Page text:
THE ILL-PROJECTED ENERGY BALANCE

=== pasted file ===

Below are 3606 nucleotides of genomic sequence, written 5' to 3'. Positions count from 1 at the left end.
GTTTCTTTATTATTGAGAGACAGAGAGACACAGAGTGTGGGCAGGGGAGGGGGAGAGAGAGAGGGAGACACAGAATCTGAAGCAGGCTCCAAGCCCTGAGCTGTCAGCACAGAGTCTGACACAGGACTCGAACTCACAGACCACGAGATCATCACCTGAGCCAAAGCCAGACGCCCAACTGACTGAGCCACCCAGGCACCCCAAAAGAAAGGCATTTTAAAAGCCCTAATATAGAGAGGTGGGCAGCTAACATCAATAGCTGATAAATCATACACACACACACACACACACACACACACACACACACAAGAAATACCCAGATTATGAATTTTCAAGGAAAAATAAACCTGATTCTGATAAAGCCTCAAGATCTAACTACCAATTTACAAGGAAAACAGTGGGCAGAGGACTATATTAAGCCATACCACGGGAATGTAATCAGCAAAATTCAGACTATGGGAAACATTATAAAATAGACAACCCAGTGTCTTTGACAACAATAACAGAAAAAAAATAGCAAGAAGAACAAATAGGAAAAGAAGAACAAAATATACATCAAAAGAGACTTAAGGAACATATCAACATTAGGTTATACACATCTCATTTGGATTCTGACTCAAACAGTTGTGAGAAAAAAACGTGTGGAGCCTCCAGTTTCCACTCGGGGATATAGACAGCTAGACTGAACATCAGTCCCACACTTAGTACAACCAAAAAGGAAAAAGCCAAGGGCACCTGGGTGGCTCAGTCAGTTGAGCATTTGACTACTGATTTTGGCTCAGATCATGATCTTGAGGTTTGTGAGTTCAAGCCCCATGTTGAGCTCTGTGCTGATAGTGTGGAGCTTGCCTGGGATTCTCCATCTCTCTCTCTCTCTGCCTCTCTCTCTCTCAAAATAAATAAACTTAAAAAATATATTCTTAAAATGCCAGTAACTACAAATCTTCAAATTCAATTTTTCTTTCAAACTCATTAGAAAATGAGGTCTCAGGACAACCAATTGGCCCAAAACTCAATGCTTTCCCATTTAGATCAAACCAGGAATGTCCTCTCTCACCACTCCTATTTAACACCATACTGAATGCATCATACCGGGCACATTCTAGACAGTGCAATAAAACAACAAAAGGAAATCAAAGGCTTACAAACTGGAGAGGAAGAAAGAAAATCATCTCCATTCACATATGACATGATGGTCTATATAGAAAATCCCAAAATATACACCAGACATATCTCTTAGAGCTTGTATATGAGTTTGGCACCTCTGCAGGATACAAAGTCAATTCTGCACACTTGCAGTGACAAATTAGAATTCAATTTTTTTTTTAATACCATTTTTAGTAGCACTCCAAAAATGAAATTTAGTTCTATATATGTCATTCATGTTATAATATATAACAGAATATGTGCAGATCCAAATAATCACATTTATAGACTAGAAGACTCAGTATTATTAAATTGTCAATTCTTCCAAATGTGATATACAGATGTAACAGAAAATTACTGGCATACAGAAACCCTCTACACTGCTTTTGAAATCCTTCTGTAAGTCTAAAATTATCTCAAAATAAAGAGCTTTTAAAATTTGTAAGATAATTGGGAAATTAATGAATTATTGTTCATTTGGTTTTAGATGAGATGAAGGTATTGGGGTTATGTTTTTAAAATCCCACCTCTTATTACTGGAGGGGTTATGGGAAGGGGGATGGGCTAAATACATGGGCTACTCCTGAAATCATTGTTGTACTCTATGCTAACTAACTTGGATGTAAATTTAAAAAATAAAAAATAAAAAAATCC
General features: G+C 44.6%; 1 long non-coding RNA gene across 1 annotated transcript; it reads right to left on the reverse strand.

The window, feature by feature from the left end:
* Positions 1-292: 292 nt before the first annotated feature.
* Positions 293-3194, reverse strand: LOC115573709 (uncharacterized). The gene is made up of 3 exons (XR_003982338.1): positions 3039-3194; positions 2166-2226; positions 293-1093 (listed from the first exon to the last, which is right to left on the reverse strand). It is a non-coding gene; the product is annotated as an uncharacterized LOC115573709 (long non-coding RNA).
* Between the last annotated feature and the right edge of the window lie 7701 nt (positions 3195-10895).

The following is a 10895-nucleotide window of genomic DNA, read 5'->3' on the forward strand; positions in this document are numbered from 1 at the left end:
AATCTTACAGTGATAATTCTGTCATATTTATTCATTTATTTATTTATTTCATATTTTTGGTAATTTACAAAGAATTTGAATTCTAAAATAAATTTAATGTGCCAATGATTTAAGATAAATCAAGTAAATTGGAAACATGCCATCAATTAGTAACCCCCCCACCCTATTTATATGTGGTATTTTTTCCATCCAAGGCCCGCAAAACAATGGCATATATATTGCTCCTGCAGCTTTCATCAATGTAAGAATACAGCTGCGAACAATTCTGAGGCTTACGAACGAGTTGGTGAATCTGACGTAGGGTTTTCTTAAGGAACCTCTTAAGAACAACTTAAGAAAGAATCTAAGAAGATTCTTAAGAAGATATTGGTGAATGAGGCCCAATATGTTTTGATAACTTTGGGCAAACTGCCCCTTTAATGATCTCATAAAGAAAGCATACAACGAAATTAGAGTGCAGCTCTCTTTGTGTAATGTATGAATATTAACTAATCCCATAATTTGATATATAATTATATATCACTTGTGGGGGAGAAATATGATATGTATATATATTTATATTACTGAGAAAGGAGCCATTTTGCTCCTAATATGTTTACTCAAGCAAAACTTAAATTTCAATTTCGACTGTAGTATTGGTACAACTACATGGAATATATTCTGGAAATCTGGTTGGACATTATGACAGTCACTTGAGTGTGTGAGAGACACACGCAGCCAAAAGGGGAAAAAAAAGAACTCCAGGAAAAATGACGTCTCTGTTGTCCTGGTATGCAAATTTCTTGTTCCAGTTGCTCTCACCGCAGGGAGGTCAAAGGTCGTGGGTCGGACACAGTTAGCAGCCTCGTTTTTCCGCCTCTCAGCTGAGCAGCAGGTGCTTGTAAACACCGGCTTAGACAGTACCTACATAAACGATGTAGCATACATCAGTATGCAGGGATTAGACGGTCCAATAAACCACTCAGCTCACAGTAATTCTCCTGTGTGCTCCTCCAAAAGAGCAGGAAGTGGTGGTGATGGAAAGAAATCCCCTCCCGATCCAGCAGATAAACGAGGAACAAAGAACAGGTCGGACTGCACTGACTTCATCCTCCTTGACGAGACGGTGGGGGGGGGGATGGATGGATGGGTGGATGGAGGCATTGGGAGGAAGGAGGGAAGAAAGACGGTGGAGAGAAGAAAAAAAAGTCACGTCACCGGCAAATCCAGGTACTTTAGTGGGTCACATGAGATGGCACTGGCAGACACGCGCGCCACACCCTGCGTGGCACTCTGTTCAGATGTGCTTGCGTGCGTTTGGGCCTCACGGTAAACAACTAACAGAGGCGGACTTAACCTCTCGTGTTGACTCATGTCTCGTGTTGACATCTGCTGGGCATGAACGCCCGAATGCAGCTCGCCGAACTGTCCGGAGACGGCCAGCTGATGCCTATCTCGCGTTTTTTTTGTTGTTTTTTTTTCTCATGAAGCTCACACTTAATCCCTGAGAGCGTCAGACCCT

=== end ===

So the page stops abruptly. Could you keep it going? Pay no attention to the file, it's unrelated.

The safety of supply of the UCTE system in Western and Central Europe as a whole does not seem at risk in the next two years, but its full potential cannot always be used because of existing transmission network bottlenecks. The implementation of the necessary infrastructure projects is still difficult because of the local opposition. Some regions will be in a difficult position and need serious investments in generation and transmission network. In 2007 and 2010, the system reserves will decrease, and in 2015 about 30 GW direct investments will be needed to cover the potential electricity deficit.The situation in Bulgaria and Romania is better compared to the last year forecast due to the declared new investments until 2012. In the period 2005-2007 the capacity will be sufficient to cover the two countries' needs. The reserve expected until 2007 is 2 GW below the last year forecast because of consumption growth higher than expected and the insignificant reduction of the generation capacity. 2.5 GW new coal capacities are expected to be built from 2007 to 2010. The situation has been estimated as improved particularly in Bulgaria. The commissioning of new nuclear plant results in increasing the safety of the system and ensuring the safety of deliveries to the union by 2015. This is part of the contents of the most recent report issued by the Union for the Co-ordination of Transmission of Electricity (UCTE).The optimistic forecast of the UCTE and the favourable perspective for Bulgaria's electricity balance look like coming by order of the Government headed by PM Simeon Saxe-Coburg-Gotha. During the last months of its mandate it can reasonably report that its energy policy has been appreciated by Europe's most authoritative energy organisation. And that the regional deficit predicted just months ago will not come true thanks to the investments that the Bulgarian Government planned (the new nuclear plant being a major one). By issuing this report, the UCTE automatically ranked among the institutions that support the controversial nuclear power plant project in Belene. Moreover, the new nuclear plant becomes the only factor that will save not only the country but the Balkans from the electricity deficit. Therefore, the problems remain for all those who oppose the Belene project (or those who insist on postponing it and choosing a modern nuclear technology with improved safety). They should either change their standpoint and become active collaborators of the Bulgarian Government or assume the guilt if all regional countries fall in an energy deficit gap a few years from now.The UCTE forecast as well as the favourable national energy perspective are based on concrete consumption figures, balance-sheets and fixed-term investment projects. It means, on figures and schedules provided by... the Bulgarian authorities. The cabinet provides the union with forecasts about growing consumption that will be satisfied by the new electricity plants that it plans to build. The only question concerns the correctness of the data provided and the credibility of the figures and terms.According to Georgi Kaschiev, former head of the Nuclear Energy for Peace Committee, the consumption of electricity in Bulgaria will soon decrease by approximately 2.5 billion kwh. The economy will be achieved as a result from decreasing the technological distribution losses which are three times bigger than in developed countries. The new owners of electricity distribution companies said that reducing these losses will be their first task. Moreover, Georgi Kaschiev added, the Bulgarian population decreases by 60-65,000 people a year, but considering the plans of the National Electricity Company (NEC) household consumption will be growing by 1-2% a year. According to Mr. Kaschiev, such a forecast is not real since the diminishing number of consumers cannot consume more. Also considering the decreased consumption by new home appliances and the expanding gas supply, the situation becomes different and predicted consumption will fall by approximately 4.5-5 billion kwh by 2010.The artificially overestimated forecast consumption is also mentioned in the analysis of Totema Engineering. According to it, it is highly imperative to assess the losses (more accurately - the waste) of electricity in industry, households, and within the power energy system itself. It's not a secret that in terms of electricity losses during its transportation, distribution and consumption our country has been the absolute champion in all Europe. The 28.46% losses in the transition and distribution networks for 2003 are almost twice higher than the highest registered in EU countries. The low energy efficiency of Bulgarian industry is proverbial. The electricity consumed per unit of GDP in our country is twice to four times bigger as compared to the EU. According to rough calculations, over 2.6 billion kilowatthours (the quantity generated by a unit of 500-megawatt capacity) of electricity is wasted in industry each year. If all wastes are added up, it becomes clear that each year we lose as much electricity as generated by four units (as the small ones in the Kozlodoui N-plant). In the words of Mr. Kaschiev, the projected capacity balance, worked out by NEC, did not take into consideration the rehabilitation and modernisation of coal power plants. The rehabilitation of Maritsa Iztok 3 thermoelectric power station, to be completed in 2007, will ensure additional production of 1.4 billion kilowatthours at least in the next 15 years. The situation is similar at the Maritsa Iztok 2 thermoelectric power plant. And the new 335-megawatt units at the Maritsa Iztok 1 station, to be commissioned in 2009, will generate about 4 billion kilowatthours annually. Thus, the three power plants in the complex will produce about 7 billion kilowatthours additionally, which are not taken into consideration at present. The analysis of Totema Engineering shows also that the available capacities of the Bulgarian electricity energy system have a significant unused potential. After the modernization of the Kozlodoui's two 1,000-megawatt units, they will be generating about 2 billion kilowatthours additionally each year. The rehabilitation the Varna thermoelectric power station will result in another 2.2 billion kilowatthous, that of the Bobov Dol thermoelectric power plant will bring additionally 1.8 billion kilowatthours, the Maritsa iztok complex - 4 billion kilowatthours, and that of the heating stations - about 0.9 billion kilowatthours. In other words, the projected capacity balance did not take into consideration unused potential of almost 10 billion kilowatthours, which is the annual amount of a 1,000-megawatt generator, working for 7,000 hours at full capacity. However, there is no programme for creating conditions for adequate use of that reserve. There is neither a reliable forecast about electricity consumption in the State. For years on end crazy forecasts are circulated, such as that of Mr. Shilyashki about electricity consumption of 63 billion kilowatthous in 2010 (e.i. an average annual growth of 3.5%). At the same time, everybody, energy bosses included, have completely forgotten about other calculations, worked out by a wide range of independent experts from the Bulgarian Academy of Science, Energoproect, Totema Engineering and Energocibernetika, back in 1996, which were fully confirmed in the passed years. According to them, domestic consumption shall not exceed 42-44 billion kilowatthours in 2010, and will reach 50 billion kilowatthours in 2015. The analysis did not examine the huge energy consumption of Bulgarian industry and households. The data from a research ordered by the EU, made public a month ago, are indicative in that respect. As the head of the Via Expo project Maya Krasteva pointed out, electricity consumption in Bulgaria is seven times up than the average in the UN and the developed countries, and 2.7 up than in Romania.